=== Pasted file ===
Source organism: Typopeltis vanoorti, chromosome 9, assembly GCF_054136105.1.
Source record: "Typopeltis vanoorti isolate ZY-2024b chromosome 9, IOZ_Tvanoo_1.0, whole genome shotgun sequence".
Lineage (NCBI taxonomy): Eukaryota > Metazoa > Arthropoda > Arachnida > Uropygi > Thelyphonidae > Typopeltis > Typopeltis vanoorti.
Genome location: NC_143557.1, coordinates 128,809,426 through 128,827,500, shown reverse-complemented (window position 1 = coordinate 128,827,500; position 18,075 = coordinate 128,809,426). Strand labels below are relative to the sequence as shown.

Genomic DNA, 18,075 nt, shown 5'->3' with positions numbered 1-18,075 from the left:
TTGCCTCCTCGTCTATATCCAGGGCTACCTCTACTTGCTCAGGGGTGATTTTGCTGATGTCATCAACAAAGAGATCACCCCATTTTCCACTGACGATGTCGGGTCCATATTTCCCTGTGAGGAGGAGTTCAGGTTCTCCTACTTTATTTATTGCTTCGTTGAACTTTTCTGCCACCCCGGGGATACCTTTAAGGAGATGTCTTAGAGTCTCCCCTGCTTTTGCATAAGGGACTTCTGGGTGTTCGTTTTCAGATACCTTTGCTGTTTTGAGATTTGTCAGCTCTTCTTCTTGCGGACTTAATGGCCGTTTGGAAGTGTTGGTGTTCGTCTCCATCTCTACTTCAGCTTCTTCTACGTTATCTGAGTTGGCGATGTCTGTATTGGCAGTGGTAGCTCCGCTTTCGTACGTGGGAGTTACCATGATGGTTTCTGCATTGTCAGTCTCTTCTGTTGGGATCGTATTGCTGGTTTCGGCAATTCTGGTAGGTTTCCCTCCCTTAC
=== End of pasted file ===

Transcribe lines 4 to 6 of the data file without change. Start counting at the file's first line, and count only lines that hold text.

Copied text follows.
Genome location: NC_143557.1, coordinates 128,809,426 through 128,827,500, shown reverse-complemented (window position 1 = coordinate 128,827,500; position 18,075 = coordinate 128,809,426). Strand labels below are relative to the sequence as shown.

Genomic DNA, 18,075 nt, shown 5'->3' with positions numbered 1-18,075 from the left:
TTGCCTCCTCGTCTATATCCAGGGCTACCTCTACTTGCTCAGGGGTGATTTTGCTGATGTCATCAACAAAGAGATCACCCCATTTTCCACTGACGATGTCGGGTCCATATTTCCCTGTGAGGAGGAGTTCAGGTTCTCCTACTTTATTTATTGCTTCGTTGAACTTTTCTGCCACCCCGGGGATACCTTTAAGGAGATGTCTTAGAGTCTCCCCTGCTTTTGCATAAGGGACTTCTGGGTGTTCGTTTTCAGATACCTTTGCTGTTTTGAGATTTGTCAGCTCTTCTTCTTGCGGACTTAATGGCCGTTTGGAAGTGTTGGTGTTCGTCTCCATCTCTACTTCAGCTTCTTCTACGTTATCTGAGTTGGCGATGTCTGTATTGGCAGTGGTAGCTCCGCTTTCGTACGTGGGAGTTACCATGATGGTTTCTGCATTGTCAGTCTCTTCTGTTGGGATCGTATTGCTGGTTTCGGCAATTCTGGTAGGTTTCCCTCCCTTAC